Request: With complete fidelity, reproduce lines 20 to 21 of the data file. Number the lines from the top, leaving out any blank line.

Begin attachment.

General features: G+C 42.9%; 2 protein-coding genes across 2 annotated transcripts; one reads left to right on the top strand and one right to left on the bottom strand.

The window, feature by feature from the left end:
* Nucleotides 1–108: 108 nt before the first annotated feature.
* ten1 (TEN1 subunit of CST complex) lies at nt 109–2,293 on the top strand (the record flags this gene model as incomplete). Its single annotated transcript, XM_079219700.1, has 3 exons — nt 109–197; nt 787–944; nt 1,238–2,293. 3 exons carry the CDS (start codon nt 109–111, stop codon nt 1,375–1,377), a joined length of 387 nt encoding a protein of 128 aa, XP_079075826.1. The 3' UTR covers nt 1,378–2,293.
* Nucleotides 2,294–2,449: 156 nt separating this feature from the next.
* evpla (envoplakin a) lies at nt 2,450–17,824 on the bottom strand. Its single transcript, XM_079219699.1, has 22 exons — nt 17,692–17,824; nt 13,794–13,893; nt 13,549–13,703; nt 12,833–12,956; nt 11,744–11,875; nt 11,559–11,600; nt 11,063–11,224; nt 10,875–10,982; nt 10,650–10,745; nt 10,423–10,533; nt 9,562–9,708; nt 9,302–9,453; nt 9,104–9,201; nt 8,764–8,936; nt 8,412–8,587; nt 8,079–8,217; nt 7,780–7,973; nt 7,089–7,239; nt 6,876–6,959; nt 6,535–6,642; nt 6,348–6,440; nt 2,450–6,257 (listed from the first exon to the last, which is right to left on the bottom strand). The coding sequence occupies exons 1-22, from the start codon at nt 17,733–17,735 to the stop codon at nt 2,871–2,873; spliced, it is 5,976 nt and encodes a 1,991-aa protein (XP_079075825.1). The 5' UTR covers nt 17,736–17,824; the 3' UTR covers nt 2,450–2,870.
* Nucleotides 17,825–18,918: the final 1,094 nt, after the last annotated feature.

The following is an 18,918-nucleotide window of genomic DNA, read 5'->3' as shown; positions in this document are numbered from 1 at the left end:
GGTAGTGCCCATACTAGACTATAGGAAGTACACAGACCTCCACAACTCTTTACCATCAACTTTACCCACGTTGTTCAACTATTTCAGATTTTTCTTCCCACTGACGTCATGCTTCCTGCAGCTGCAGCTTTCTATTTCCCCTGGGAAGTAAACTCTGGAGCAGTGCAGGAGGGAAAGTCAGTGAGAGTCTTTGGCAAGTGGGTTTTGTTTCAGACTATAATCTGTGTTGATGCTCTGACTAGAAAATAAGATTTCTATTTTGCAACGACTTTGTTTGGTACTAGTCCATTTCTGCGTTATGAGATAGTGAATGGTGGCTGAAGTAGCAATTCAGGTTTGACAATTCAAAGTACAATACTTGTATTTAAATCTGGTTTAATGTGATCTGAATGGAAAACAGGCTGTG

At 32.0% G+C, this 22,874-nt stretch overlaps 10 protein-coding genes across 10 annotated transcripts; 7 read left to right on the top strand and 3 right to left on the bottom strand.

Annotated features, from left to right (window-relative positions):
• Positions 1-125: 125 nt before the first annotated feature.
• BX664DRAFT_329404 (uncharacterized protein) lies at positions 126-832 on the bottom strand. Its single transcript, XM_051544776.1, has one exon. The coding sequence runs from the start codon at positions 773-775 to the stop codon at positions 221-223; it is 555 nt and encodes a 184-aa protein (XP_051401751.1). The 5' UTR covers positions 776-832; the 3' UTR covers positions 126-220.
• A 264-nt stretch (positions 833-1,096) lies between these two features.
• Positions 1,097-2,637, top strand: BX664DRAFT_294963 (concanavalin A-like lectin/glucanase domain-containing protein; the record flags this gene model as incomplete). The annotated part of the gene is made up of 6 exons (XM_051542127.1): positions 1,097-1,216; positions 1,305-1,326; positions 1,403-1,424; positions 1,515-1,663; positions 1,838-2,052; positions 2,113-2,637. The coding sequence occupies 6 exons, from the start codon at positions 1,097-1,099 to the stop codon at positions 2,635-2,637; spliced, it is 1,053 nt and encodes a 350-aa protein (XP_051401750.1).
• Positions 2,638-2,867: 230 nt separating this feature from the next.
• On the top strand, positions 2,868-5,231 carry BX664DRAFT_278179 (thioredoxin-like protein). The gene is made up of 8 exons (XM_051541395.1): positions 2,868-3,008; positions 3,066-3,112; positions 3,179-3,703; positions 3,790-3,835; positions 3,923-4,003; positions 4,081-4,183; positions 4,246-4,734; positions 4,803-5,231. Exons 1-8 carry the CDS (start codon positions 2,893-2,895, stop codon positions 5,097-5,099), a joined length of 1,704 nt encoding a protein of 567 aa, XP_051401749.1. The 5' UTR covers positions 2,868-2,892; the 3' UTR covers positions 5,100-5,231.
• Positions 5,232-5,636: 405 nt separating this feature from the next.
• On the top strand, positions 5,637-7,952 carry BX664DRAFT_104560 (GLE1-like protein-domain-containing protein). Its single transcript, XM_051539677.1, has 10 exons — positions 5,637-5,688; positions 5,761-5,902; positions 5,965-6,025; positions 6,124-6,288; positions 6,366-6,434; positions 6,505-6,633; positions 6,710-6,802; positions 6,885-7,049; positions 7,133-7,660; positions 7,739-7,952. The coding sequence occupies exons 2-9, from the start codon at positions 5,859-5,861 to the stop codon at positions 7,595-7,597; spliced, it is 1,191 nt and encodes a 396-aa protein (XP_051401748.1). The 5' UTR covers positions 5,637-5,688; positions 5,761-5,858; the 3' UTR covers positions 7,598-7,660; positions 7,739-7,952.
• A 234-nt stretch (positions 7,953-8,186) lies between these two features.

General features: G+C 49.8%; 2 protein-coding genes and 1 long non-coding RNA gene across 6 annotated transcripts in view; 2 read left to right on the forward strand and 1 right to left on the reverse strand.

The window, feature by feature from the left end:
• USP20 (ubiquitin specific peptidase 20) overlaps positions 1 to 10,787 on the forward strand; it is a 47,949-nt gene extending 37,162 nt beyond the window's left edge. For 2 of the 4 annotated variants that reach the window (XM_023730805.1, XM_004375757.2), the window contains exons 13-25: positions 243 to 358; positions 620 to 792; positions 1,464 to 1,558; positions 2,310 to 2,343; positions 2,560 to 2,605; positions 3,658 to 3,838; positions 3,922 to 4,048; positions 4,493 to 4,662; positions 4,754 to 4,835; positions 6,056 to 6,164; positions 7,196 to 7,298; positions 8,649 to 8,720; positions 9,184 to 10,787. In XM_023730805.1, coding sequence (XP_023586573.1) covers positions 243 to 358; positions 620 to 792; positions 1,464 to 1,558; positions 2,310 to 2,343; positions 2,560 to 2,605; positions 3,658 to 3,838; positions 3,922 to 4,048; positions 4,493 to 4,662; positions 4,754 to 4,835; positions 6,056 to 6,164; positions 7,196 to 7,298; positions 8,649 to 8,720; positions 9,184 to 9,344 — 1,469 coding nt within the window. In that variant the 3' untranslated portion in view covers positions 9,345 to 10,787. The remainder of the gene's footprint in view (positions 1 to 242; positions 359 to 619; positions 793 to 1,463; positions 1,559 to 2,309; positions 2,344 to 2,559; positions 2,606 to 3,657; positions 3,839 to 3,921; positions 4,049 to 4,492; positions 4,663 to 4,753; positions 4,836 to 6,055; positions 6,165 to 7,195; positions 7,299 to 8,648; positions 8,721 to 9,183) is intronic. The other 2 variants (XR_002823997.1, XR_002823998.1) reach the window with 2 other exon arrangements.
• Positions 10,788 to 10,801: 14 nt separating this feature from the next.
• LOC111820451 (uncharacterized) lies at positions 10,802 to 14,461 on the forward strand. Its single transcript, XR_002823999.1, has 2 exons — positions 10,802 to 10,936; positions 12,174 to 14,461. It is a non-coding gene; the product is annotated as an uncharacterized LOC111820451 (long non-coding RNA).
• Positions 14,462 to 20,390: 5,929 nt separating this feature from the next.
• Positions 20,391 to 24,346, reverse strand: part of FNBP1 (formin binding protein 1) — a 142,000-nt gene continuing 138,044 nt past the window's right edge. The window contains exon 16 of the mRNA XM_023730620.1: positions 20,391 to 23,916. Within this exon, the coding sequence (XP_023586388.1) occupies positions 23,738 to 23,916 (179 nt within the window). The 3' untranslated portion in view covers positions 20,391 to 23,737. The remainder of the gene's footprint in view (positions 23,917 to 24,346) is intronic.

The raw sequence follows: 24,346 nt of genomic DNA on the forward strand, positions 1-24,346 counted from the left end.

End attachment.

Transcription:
• A 234-nt stretch (positions 7,953-8,186) lies between these two features.

General features: G+C 49.8%; 2 protein-coding genes and 1 long non-coding RNA gene across 6 annotated transcripts in view; 2 read left to right on the forward strand and 1 right to left on the reverse strand.